Whippany, NJ, is a Hotspot for Homebuyers

In the current tight housing market, some North Jersey towns are seeing a shortage of available homes. But in this Morris County township along the peaceful Whippany River, demand for houses has outstripped supply. The combination of highly rated schools, low property taxes and a rich history have made this suburb a hot spot for homebuyers.

The area was inhabited for thousands of years by the Lenape Indians, who called it Whippanong. By the 17th century, European settlers found this area dotted with dense forests of virgin timber and dotted with mills that harnessed the power of the Whippany River. The river’s name was derived from the Lenape word for “arrow wood.”

Many of the mills and factories that once lined the banks of the river are now part of the Whippany Railway Museum, a living historic site that educates visitors about New Jersey railroading and runs several family-friendly events throughout the year such as the Easter Bunny Express and Santa Clause Train. Other notable sites in the township include the historic Henry Doremus house in present day Montville and the Whippany Riverwalk.

Today, the township is a hub of business and home to such corporations as Bayer, Masda Corporation and PCF Corporation. The township is also home to the renowned Morristown Airport, and its location in the heart of Morris County gives it easy access to both NYC and Philadelphia. The township is served by excellent public schools, including Bee Meadow and Salem schools (K-5th Grades), Memorial Junior School (6th-8th Grades) and the high school, which is shared with Hanover Township, is called Whippany Park High School. There are a number of private elementary and prep/boarding schools in the township as well.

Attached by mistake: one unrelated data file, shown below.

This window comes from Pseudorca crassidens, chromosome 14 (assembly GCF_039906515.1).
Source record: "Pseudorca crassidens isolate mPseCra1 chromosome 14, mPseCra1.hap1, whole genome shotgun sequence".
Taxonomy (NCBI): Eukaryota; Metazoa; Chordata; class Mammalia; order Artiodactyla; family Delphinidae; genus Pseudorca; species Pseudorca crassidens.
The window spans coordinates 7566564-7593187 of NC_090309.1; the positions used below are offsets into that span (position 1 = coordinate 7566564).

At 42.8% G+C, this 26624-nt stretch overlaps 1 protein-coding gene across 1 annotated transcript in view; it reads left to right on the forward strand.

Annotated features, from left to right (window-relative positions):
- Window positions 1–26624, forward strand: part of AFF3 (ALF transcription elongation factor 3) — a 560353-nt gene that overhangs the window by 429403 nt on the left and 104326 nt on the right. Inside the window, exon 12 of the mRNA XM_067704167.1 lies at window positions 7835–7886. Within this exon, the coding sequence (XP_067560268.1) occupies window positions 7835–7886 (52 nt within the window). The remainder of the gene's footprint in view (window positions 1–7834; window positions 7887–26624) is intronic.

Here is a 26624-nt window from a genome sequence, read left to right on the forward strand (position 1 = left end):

Home prices here have been steadily rising, and the township is one of the most desirable places to live in New Jersey, according to a survey released by realtors earlier this year. The median price for a single-family home in the township was $512,500, the survey said, and the median income was $83,400. The township’s property tax rate is among the lowest in the state.

Whippany’s history is a rich and varied one, and it’s reflected in the community’s many museums and historic districts. The earliest settlements of the area were along the gentle, meandering river that bears its name. The township was established in 1676 and incorporated in 1740. It is the predecessor of all 39 municipalities in Morris County.

The township has a rich industrial and cultural heritage that includes the Seeing Eye, the first guide dog school in the United States. It is also the location of a 300-year-old cemetery, the Whippany Burying Yard, which offers a quiet, restful historical crossroads of geography, industry, settlement and politics. The site, off Route 10 East near Troy Hills Road, is the oldest in Morris County and contains gravestones dating back to the 1700s. A Morris County historian will discuss the cemetery’s 300-year-old history during a free talk at the library this month.